How I learned to let go of perfectionism: a lesson from my mother’s suicideNov 28, 2021
My mother died 18 years ago today. It has probably taken me that long to be able to talk about it because, as survivors of suicide, our culture teaches us to live in shame.
However, as I grow older, I have learned to let go of that shame. If you mention your experience with suicide to others, you will usually always find that they were affected by a similar loss in some way.
If you knew my mother, you probably also knew that she was nearly perfect at everything. She was the perfect mom to me. Her house was perfectly clean. Her hair was perfect. Her makeup was always applied. Dinner was always on the table at 7 o’clock on the dot. She could sing perfectly, she could speak French fluently, and she could understand nearly any complex topic of conversation. She exercised every day and watched her weight. Our yard was perfectly manicured. She washed her car every Sunday. She was an amazing teacher and even won the Kansas teacher of the year award. She loved her students and was an advocate for them. She even brought one of them home when he was in trouble, and he lived with us for a few years. Even our pets were perfectly taken care of. I think her death was so surprising because she seemed so well put together. However, she never felt like she was doing enough, or that she was good enough.
This is what I have learned for myself from her suffering and death:
I am not going to be perfect. I am enough.
Sometimes our house is a mess, but that just means we live in here.
Sometimes I fail at being a good mother, and I am sure my son will need lots of therapy one day. However, all of our parents have failed us in one way or another, as it is just part of being human. I only want to be here on this earth for my son when he is older.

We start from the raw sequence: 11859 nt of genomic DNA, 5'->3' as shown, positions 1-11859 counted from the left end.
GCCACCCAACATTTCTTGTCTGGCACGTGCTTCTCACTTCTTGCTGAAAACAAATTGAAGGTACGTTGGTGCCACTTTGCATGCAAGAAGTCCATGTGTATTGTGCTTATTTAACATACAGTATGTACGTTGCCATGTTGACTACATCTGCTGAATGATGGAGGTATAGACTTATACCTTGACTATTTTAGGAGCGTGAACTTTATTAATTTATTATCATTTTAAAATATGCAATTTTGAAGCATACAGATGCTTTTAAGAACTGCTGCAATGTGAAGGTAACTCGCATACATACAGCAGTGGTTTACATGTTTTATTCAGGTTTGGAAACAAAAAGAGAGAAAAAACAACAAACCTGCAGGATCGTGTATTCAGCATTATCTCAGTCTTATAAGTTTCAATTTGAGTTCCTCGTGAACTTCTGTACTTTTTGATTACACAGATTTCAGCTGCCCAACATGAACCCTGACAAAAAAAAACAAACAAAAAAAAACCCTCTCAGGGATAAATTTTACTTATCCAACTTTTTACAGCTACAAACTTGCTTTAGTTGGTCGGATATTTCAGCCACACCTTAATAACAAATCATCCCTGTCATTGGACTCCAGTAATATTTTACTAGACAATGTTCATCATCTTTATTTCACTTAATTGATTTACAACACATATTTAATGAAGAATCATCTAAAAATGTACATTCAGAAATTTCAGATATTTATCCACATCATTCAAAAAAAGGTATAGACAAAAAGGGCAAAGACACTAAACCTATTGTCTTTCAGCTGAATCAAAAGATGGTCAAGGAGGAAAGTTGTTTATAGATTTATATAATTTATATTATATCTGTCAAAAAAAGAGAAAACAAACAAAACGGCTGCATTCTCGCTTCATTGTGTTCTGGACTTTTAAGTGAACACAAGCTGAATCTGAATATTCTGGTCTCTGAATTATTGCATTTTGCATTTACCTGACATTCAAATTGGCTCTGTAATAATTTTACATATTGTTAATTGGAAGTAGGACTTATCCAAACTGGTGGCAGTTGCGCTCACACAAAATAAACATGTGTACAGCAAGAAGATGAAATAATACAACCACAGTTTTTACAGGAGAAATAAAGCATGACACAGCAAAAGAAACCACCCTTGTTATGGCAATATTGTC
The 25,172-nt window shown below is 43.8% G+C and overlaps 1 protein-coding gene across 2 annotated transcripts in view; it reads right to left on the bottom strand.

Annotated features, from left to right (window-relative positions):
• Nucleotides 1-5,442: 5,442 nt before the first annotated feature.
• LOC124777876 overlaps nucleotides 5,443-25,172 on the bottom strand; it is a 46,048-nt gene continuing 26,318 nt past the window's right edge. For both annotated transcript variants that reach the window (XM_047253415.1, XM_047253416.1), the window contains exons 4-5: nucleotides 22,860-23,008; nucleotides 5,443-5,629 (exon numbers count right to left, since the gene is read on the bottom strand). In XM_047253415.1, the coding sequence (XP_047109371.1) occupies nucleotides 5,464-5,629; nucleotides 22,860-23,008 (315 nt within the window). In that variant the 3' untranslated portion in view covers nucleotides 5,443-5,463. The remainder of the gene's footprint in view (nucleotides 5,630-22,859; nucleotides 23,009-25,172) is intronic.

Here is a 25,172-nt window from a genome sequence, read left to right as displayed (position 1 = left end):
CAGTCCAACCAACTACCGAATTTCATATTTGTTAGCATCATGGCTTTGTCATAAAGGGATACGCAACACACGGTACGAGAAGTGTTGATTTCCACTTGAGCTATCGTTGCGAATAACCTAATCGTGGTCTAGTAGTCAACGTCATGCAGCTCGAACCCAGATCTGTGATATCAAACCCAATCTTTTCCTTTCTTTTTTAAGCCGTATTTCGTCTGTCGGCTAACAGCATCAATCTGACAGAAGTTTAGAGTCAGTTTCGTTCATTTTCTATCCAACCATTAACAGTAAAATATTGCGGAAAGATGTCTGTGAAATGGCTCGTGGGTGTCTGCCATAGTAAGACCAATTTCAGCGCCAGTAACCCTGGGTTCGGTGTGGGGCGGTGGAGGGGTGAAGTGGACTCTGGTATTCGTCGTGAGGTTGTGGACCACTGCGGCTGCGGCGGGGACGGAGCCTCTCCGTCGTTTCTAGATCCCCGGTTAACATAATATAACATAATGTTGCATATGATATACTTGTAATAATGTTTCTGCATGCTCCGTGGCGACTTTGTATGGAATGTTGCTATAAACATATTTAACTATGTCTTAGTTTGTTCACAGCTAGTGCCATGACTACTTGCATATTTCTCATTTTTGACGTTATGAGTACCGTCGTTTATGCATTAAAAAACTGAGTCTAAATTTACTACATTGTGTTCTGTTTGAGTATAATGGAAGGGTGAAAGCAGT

I have been on a career path for nearly 15 years that expects absolute, inhumane amounts of perfectionism. I am giving myself permission to do something else and create my own path.
I am not the perfect wife, or daughter, and most of all, stepmother. When you enter into being a stepparent, it means that you automatically do everything wrong! I have learned not to sweat the teenage criticism. I have come to accept that if my husband can accept my imperfections, it means that I can accept his.
I do exercise that I enjoy, and I will not force my body to do something that doesn’t feel good.
From now on, I refuse to be on a diet. I believe that if I feed myself the right things, my body will figure out where it wants to be.
Dinner will be ready when it is ready. Sometimes it is not ready at all, and someone should just order a pizza.
I can speak Spanish, mostly. I can get what I need in another country, but my ex-husband constantly pointed out my mistakes. It is ok with me to mess up because at least I can get my point across.
My yard is not perfectly manicured, but for some reason, I feel like my plants are happy.
I might fix my hair and wear makeup once a month if I go somewhere nice. If you don’t like my messy bun, you can shove it.
I do not know everything about everything and that is fine. In fact, stepping back from being an “authority” as a physician feels like I am more a part of the world than before.
I am not going to feel afraid or ashamed to ask for help when I need it.
Most of all, I am wickedly protective of my mental health. If a person, or a job, or a set of circumstances threatens my wellbeing, they or it will quickly be removed from my life. Sometimes we don’t realize how we are negatively affected by something until it does permanent damage to our souls. I don’t put up with abuse in any form.
Every day I look at the pile of laundry, or my son’s grades, or the fact that I can’t remember when the dog has had heartworm medicine, or the amount of success my clients have had, and I consider my imperfections. However, I am also still alive, and that’s pretty good.
Here is a picture of the last time I saw her well. Obviously, you can tell by all the accolades around my neck that I was being entirely too perfect.
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